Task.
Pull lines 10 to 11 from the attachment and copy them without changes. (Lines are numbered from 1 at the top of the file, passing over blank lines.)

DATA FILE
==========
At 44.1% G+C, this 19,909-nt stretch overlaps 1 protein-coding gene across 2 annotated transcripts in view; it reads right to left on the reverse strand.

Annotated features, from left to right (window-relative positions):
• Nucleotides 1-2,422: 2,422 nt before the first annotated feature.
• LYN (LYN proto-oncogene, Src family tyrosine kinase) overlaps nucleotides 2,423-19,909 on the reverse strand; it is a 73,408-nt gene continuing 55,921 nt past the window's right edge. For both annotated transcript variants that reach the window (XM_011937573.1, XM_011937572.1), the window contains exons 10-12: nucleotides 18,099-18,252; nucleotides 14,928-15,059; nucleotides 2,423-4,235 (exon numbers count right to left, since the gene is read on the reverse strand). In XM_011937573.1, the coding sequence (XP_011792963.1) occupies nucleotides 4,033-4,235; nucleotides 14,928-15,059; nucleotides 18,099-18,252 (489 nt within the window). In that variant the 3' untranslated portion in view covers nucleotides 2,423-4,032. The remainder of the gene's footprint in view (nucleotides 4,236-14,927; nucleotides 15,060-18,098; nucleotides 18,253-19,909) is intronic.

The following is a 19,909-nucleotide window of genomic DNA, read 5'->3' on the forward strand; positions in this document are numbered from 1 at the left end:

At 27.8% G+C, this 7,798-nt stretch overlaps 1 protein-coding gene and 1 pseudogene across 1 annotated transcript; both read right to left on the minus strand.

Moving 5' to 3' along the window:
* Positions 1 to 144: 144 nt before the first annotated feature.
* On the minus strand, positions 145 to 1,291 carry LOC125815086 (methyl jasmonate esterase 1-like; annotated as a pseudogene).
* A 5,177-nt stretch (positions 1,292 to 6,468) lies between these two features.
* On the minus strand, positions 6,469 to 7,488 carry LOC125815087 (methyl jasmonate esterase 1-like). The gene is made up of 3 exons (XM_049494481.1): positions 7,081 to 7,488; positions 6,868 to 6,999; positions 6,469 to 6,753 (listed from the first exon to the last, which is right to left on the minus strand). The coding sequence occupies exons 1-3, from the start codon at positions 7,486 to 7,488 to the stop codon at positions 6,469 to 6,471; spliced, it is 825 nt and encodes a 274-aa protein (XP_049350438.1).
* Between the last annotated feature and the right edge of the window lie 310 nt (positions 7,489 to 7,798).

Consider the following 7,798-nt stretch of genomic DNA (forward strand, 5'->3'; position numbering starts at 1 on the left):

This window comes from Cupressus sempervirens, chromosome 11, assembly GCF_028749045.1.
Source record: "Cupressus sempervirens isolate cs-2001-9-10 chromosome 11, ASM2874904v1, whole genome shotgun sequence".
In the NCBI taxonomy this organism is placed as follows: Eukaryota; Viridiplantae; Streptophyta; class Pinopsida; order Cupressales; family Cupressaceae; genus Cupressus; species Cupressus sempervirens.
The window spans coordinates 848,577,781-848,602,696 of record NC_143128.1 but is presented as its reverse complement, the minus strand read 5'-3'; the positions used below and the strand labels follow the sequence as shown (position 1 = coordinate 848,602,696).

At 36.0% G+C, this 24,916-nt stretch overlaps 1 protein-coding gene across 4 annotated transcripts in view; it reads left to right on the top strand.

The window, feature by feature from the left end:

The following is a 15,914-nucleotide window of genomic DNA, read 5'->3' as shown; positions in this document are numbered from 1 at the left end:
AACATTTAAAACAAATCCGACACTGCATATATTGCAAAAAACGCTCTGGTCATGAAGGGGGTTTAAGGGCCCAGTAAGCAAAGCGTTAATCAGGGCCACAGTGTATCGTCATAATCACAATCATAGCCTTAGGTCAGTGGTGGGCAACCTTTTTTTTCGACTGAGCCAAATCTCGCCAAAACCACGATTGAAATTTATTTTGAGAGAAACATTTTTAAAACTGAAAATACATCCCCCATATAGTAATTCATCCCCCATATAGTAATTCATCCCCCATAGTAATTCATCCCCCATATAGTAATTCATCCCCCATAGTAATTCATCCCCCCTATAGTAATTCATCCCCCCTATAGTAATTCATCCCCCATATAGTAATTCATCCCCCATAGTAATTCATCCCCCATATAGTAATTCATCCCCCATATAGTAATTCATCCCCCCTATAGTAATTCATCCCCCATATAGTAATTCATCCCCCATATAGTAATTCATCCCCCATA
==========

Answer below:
* A 5,177-nt stretch (positions 1,292 to 6,468) lies between these two features.
* On the minus strand, positions 6,469 to 7,488 carry LOC125815087 (methyl jasmonate esterase 1-like). The gene is made up of 3 exons (XM_049494481.1): positions 7,081 to 7,488; positions 6,868 to 6,999; positions 6,469 to 6,753 (listed from the first exon to the last, which is right to left on the minus strand). The coding sequence occupies exons 1-3, from the start codon at positions 7,486 to 7,488 to the stop codon at positions 6,469 to 6,471; spliced, it is 825 nt and encodes a 274-aa protein (XP_049350438.1).